The amount of debt issued by Russian companies has collapsed due to fears of Western sanctions over the crisis in Ukraine.
In the first three quarters of this year the total amount of foreign-currency debt plummeted 83% compared to the same period last year. Nomura Securities estimates that the total value of sales was $9.8 billion so far in 2014 compared with $US52.2 billion sold through the whole of last year.
The Financial Times reports that Russian companies are being frozen out of the bond market due to lingering fears after US financial institutions were handed heavy fines for breaching sanctions against Iran, Sudan, Cuba and others earlier this year:
[It] is a simple risk, reward calculation that is denying Russia access to global debt markets. It is not just the uncertainty over whether Russian counterparties will meet liabilities. A US-led surge in heavy fines for western banks breaching rules or busting sanctions has left them on edge.
Russia’s isolation from international bond market could post a severe problem for the country’s businesses if sanctions persist. Rating agency Moody’s said in a July report that “refinancing for Russian issuers may present more challenges than before” with Russian companies accounting for around 10% of the total $US1.17 trillion refinancing requirements due between 2015 and 2018 in the Europe, the Middle East and Africa (EMEA) region.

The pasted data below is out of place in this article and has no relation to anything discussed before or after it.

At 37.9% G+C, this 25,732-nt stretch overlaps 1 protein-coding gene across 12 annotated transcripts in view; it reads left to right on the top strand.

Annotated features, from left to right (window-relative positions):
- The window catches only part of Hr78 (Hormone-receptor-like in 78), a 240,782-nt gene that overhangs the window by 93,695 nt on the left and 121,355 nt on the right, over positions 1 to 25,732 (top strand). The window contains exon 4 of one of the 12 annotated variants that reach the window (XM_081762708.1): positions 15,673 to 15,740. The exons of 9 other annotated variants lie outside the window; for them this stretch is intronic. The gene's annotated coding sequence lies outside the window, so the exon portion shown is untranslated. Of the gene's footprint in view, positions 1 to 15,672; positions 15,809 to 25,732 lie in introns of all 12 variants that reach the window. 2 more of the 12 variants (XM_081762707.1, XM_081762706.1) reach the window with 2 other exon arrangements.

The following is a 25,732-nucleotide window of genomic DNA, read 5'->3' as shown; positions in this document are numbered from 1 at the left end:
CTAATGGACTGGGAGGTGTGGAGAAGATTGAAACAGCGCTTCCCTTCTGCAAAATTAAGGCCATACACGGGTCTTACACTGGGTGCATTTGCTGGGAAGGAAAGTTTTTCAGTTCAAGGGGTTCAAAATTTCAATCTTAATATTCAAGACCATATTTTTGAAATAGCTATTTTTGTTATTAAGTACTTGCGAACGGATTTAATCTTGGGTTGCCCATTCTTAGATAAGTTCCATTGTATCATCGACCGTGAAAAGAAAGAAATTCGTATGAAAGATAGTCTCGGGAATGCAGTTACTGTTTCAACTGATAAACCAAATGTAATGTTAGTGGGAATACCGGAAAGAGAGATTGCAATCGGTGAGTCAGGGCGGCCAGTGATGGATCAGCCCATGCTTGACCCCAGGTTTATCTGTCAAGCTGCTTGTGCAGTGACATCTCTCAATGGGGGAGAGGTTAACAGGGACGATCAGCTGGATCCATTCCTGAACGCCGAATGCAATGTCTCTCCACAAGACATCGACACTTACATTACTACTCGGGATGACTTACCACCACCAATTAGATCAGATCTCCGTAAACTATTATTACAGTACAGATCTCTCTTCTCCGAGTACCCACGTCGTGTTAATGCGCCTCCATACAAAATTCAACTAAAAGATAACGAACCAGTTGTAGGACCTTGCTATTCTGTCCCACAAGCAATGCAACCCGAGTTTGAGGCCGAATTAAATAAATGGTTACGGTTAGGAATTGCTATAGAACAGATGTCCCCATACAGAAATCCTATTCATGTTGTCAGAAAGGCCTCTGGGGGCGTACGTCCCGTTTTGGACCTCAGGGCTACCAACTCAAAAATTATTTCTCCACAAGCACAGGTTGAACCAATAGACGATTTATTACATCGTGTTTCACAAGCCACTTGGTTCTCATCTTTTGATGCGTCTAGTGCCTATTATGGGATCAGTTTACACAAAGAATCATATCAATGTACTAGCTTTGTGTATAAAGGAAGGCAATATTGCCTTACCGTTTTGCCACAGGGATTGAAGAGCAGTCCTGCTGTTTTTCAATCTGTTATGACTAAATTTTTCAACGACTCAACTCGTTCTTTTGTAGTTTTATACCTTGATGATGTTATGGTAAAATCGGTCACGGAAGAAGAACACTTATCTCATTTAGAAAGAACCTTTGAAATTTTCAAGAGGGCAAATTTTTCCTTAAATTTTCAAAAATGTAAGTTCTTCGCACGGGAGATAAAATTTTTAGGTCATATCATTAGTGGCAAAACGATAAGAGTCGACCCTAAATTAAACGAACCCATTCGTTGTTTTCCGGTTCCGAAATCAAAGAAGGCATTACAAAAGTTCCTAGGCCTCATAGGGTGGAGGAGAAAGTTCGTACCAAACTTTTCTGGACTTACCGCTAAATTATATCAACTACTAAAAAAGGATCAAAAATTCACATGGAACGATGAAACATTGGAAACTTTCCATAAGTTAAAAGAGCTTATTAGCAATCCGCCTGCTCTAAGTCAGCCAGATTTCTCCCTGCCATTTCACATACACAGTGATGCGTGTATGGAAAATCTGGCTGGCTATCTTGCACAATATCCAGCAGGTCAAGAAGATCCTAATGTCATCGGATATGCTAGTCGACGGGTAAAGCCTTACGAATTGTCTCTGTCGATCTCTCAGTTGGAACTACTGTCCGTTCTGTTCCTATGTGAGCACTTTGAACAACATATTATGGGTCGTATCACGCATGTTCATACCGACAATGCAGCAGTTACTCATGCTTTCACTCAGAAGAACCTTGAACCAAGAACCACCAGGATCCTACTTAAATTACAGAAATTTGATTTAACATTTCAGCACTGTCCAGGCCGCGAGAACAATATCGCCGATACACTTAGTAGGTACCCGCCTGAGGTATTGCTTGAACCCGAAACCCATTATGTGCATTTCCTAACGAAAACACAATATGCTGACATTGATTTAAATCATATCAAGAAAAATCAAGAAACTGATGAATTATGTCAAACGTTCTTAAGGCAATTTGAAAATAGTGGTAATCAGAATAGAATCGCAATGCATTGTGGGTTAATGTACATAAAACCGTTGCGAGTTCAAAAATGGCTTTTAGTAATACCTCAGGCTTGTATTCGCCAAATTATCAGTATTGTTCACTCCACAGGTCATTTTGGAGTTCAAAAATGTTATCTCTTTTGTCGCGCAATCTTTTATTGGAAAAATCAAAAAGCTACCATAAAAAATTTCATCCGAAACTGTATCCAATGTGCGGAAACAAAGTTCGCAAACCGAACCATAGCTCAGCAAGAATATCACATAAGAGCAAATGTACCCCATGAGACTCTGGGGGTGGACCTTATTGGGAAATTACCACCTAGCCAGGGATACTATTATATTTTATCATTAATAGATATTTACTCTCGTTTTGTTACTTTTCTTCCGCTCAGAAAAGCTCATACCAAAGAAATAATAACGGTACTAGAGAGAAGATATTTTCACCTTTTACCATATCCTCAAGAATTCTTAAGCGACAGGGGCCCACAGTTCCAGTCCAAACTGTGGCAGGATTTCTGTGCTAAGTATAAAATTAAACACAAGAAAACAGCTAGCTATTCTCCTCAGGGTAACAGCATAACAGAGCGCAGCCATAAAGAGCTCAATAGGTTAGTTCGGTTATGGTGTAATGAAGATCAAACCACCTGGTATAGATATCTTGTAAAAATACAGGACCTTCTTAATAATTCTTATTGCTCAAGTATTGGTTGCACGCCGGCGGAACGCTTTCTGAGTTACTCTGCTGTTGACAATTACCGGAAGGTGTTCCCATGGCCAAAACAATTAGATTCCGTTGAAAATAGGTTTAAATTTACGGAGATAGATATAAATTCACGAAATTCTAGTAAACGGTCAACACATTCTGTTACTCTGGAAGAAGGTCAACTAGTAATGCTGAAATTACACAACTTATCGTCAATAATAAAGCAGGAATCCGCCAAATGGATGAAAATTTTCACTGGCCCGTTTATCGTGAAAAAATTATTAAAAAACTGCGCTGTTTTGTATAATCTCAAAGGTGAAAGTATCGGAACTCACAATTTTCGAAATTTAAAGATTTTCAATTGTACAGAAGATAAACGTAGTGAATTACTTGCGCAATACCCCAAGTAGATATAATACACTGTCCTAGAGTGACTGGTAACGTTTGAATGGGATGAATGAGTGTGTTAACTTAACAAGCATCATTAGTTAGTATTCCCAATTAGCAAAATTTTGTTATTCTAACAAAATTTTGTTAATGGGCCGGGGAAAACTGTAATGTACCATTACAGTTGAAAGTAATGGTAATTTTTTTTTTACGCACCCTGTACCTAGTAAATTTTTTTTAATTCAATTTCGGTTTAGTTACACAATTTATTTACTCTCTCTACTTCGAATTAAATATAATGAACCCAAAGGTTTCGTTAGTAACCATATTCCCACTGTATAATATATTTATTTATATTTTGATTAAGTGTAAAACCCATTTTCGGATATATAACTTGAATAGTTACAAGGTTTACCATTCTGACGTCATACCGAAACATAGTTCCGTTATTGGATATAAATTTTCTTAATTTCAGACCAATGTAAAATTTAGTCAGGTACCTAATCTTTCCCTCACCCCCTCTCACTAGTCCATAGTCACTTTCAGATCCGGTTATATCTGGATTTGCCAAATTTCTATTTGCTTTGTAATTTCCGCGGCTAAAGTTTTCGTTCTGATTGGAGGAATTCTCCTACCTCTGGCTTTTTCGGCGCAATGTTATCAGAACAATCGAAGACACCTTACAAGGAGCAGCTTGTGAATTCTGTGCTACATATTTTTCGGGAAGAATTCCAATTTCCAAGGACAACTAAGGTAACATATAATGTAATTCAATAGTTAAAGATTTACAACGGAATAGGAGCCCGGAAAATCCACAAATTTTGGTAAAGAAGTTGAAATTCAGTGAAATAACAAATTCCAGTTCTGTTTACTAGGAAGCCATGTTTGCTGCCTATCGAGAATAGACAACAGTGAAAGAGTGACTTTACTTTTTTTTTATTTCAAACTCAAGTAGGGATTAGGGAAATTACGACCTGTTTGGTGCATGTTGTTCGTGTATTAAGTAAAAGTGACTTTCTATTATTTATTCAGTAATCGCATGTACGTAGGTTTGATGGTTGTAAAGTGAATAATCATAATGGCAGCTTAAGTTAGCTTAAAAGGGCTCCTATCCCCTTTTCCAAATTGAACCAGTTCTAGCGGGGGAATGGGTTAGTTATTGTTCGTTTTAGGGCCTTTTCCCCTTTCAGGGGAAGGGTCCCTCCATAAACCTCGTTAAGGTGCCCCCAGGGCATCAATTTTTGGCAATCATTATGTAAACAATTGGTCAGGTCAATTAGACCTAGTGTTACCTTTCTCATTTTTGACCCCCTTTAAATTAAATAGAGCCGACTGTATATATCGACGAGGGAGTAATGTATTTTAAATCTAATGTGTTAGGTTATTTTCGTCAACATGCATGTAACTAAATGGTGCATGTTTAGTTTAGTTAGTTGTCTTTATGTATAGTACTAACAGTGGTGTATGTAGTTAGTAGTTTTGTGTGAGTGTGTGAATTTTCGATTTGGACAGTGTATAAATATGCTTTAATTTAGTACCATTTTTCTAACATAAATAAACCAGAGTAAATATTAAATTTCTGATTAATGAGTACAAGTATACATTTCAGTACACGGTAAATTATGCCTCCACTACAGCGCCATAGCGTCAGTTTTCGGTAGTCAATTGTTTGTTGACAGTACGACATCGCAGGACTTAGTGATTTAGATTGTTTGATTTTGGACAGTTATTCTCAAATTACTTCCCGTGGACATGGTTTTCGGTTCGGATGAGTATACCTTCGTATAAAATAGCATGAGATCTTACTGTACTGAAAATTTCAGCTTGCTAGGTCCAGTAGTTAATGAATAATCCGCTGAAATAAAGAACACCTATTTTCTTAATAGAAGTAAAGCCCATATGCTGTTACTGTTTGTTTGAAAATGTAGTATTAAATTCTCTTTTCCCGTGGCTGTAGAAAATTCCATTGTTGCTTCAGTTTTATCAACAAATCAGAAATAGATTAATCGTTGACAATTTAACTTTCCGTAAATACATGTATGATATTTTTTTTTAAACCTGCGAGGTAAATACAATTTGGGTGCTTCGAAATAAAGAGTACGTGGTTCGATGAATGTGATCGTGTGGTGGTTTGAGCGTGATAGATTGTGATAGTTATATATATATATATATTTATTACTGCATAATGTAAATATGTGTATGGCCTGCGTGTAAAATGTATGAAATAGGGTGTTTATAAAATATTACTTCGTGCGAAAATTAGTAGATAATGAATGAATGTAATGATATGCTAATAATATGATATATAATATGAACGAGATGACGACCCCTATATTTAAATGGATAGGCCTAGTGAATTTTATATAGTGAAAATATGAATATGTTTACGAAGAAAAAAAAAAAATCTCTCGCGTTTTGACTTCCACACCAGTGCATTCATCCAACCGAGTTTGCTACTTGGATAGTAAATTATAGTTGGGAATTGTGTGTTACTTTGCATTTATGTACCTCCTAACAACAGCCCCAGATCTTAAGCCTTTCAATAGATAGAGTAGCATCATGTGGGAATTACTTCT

The country’s majority state-owned oil company, Rosneft, will face a particularly challenging time if the sanctions aren’t lifted. It has some $112 billion worth of debt that needs to be refinanced over the next four years.
After a meeting on Tuesday European Union leaders decided to keep the sanctions, which target prominent individuals and businesses in the oil, banking and defence industries, in place despite “encouraging developments” in Ukraine. However, heavy shelling in the rebel-held city of Donetsk on Wednesday that left at least 10 people dead and destroyed a school playground is yet another sign of just how fragile the ceasefire deal between the rebels and government forces in the country remains.